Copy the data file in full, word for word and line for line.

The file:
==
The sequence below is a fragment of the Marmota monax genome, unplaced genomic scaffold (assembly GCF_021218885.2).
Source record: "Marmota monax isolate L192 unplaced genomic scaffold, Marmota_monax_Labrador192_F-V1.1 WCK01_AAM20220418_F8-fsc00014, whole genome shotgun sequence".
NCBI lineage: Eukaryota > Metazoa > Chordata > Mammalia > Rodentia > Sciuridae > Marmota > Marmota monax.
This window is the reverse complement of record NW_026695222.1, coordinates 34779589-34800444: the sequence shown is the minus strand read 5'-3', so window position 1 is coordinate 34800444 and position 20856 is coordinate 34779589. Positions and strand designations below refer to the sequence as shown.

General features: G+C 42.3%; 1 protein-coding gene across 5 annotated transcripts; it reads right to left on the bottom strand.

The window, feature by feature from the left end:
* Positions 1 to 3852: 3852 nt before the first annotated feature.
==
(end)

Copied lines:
The sequence below is a fragment of the Marmota monax genome, unplaced genomic scaffold (assembly GCF_021218885.2).
Source record: "Marmota monax isolate L192 unplaced genomic scaffold, Marmota_monax_Labrador192_F-V1.1 WCK01_AAM20220418_F8-fsc00014, whole genome shotgun sequence".
NCBI lineage: Eukaryota > Metazoa > Chordata > Mammalia > Rodentia > Sciuridae > Marmota > Marmota monax.
This window is the reverse complement of record NW_026695222.1, coordinates 34779589-34800444: the sequence shown is the minus strand read 5'-3', so window position 1 is coordinate 34800444 and position 20856 is coordinate 34779589. Positions and strand designations below refer to the sequence as shown.

General features: G+C 42.3%; 1 protein-coding gene across 5 annotated transcripts; it reads right to left on the bottom strand.

The window, feature by feature from the left end:
* Positions 1 to 3852: 3852 nt before the first annotated feature.